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LINQ to SQL Serialization bites me again


:P
On this page:

I'm mucking around with a bit of code today that's using AJAX and returning some data from my business layer that's using LINQ to SQL Entities. I mentioned some time that one issue that I ran into and continue to bump my head against is that LINQ to SQL has big issues serializing its entities. The problem with serialization of any kind is that L2S creates cirular references with default models and these circular references are blowing up serialization.

As I mentioned in my last post this causes serialization problems using any serialization format although it's possible to work around this by setting up the relationships in a certain way so that there's no circular referencing going on.

The problem is that this is not realistic in most applications and you do in fact want this circular referencing to occur with lazy loaded entities.

So today I'm plugging away at some code that's using some AJAX remote callbacks that use my own wwMethodCallback Ajax control and it of course has the same issues as the .NET native serializers. It also chokes on the circular referencing.

In my scenario I wanted to do something as simple as this:

[CallbackMethod]
public object UpdateTotals(string Pk)
{
    int pk = 0;
    int.TryParse(Pk, out pk);
 
    Entry.Load(pk);
 
    this.UpdateTotalsOnEntry();

    return Entry.Entity;
}        

This fails because the Entry entity references a Project Entity for a 1 - 1 relation ship and the Project entity in turn points back to the in a 1 to many to the entries. In my previous post I mention some ways to get around this with Xml and WCF Serialization but it doesn't help me here with my own serializer or the MS AJAX JSON serializer which don't look at the DataContract attributes (I guess I'll fix that in mine <s>).

When I run this code the app churns for a bit and then finally fails with Stack Overflow.

Besides the solution of setting up the object hierarchy to completely avoid nested references there are a couple of other ways to handle this.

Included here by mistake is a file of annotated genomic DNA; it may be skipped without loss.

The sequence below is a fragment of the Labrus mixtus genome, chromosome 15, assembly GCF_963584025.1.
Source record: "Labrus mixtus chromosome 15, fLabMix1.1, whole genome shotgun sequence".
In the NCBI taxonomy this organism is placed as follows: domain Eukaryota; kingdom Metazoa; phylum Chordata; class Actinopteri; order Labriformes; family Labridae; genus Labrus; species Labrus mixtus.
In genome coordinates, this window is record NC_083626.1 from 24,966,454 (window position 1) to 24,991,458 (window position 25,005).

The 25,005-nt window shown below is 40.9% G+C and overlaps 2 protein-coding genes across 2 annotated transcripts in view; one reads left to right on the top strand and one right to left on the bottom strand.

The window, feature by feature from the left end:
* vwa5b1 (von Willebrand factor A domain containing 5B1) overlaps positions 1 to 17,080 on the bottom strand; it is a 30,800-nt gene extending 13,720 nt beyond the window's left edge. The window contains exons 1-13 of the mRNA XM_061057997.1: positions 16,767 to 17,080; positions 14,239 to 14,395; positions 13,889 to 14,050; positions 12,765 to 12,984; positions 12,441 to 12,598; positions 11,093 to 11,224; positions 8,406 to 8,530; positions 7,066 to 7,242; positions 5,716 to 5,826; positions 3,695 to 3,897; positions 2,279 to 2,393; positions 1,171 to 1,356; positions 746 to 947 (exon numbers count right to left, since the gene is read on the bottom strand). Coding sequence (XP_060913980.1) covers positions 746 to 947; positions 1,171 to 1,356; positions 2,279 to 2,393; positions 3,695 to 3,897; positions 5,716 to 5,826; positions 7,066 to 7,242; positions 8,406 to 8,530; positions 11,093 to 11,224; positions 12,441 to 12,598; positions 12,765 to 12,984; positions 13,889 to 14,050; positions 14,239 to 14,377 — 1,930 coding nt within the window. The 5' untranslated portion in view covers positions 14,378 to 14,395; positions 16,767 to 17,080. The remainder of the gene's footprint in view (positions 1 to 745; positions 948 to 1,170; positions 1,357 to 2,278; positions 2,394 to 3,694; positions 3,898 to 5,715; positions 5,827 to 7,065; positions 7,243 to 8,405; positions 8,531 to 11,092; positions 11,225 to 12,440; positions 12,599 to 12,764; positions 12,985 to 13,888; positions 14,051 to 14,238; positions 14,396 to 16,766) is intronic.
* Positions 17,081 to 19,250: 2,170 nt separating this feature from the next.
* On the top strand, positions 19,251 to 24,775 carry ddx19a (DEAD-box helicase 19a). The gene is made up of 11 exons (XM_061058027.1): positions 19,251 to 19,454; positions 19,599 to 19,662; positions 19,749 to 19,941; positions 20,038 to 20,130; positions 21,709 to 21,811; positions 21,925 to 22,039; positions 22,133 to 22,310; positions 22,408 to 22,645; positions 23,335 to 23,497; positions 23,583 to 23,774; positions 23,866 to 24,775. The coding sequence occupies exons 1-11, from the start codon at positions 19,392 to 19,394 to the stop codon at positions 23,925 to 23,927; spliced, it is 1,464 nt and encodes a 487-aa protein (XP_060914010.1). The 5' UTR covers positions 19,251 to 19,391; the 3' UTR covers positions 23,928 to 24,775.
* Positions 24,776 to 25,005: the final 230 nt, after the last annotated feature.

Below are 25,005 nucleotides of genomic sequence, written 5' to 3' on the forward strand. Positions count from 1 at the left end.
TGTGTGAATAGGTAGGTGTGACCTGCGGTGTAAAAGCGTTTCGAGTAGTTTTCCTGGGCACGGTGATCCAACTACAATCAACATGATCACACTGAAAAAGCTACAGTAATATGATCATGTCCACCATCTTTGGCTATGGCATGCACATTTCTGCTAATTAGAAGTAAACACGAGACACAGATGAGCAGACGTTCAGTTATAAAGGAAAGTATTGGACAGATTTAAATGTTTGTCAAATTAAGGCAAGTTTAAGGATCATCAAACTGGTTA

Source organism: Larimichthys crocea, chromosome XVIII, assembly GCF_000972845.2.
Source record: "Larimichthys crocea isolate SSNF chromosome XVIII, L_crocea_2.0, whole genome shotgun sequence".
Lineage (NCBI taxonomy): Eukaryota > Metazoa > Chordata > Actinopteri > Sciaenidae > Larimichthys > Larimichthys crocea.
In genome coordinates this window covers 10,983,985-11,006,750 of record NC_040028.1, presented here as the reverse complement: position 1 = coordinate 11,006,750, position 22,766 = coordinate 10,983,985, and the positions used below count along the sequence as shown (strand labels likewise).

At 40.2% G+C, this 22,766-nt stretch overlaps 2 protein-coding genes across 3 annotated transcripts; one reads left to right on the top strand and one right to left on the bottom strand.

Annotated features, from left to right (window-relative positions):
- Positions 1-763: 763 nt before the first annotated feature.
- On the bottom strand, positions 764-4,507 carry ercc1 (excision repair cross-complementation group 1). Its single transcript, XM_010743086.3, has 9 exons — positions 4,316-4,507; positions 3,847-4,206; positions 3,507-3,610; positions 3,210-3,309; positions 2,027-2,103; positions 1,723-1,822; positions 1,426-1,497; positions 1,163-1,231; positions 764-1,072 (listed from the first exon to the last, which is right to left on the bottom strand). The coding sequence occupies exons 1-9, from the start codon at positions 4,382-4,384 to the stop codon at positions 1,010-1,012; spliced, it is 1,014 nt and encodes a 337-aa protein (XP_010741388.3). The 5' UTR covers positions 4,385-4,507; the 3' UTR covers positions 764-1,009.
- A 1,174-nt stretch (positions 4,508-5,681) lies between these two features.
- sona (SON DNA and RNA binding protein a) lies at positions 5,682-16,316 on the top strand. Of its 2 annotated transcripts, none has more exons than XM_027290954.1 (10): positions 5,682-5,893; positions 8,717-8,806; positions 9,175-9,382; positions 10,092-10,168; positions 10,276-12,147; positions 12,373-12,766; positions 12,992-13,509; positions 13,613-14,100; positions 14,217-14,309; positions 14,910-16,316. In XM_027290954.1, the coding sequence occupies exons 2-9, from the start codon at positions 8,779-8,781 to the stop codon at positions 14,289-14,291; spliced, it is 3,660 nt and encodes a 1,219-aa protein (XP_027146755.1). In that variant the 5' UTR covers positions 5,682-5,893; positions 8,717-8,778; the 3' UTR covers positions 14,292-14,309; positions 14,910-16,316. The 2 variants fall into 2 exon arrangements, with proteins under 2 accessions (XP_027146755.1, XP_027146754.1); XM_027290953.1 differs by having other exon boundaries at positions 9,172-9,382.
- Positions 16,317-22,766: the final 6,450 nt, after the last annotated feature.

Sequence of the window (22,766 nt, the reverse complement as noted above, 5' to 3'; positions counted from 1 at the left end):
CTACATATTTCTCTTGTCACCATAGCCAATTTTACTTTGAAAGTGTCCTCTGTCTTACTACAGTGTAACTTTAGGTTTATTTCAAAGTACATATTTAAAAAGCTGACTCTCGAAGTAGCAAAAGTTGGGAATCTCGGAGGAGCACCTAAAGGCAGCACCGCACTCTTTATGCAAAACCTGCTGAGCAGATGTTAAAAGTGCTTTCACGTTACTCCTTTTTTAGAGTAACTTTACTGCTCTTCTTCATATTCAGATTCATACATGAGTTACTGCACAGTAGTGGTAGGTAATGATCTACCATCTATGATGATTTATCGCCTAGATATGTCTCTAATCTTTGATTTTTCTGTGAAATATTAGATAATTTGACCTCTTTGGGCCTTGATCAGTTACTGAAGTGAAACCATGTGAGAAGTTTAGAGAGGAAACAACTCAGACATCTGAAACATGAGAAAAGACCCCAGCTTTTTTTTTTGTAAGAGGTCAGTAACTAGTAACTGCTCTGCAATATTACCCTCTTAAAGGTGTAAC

The first is kind of brute force by explicitly going in and removing setting all the relationship properties to null:

[CallbackMethod]
public object UpdateTotals(string Pk)
{
    int pk = 0;
    int.TryParse(Pk, out pk);
 
    Entry.Load(pk);
 
    this.UpdateTotalsOnEntry();
 
    Entry.Entity.Project = null;
    Entry.Entity.User = null;
    Entry.Entity.Invoice = null;
 
    return Entry.Entity;
}

This actually works and results in just the actual entity to be serialized down to the client, which in the scenario above actually is exactly what I need. I got to thinking though, it would be nice to try out and also serialize the project so I tried the following code:

// *** Load Entity into Entry.Entity
Entry.Load(pk);
 
this.UpdateTotalsOnEntry();
// *** Access on project again: Fails. Project is null
dd = Entry.Entity.Project.Entered;
 
Entry.Entity.User = null;
Entry.Entity.Invoice = null;
 
// *** Kill the circular reference
Entry.Entity.Project.Entries = null;





return Entry.Entity;
 

The intent in that code is to allow project to serialize, but cut off the circular reference. Unfortunately this didn't work correctly - for some reason when I set Entry.Entity.Project.Entries to null Entry.Entity.Project also gets set to null resulting in the Project not getting serialized either. Not sure if this a bug or by design - I suppose it could be by design that if you kill a required relationship the parent object disappears?

IAC the above is probably not a good way to do this anyway as it requires way too much inside knowledge for the front end layer.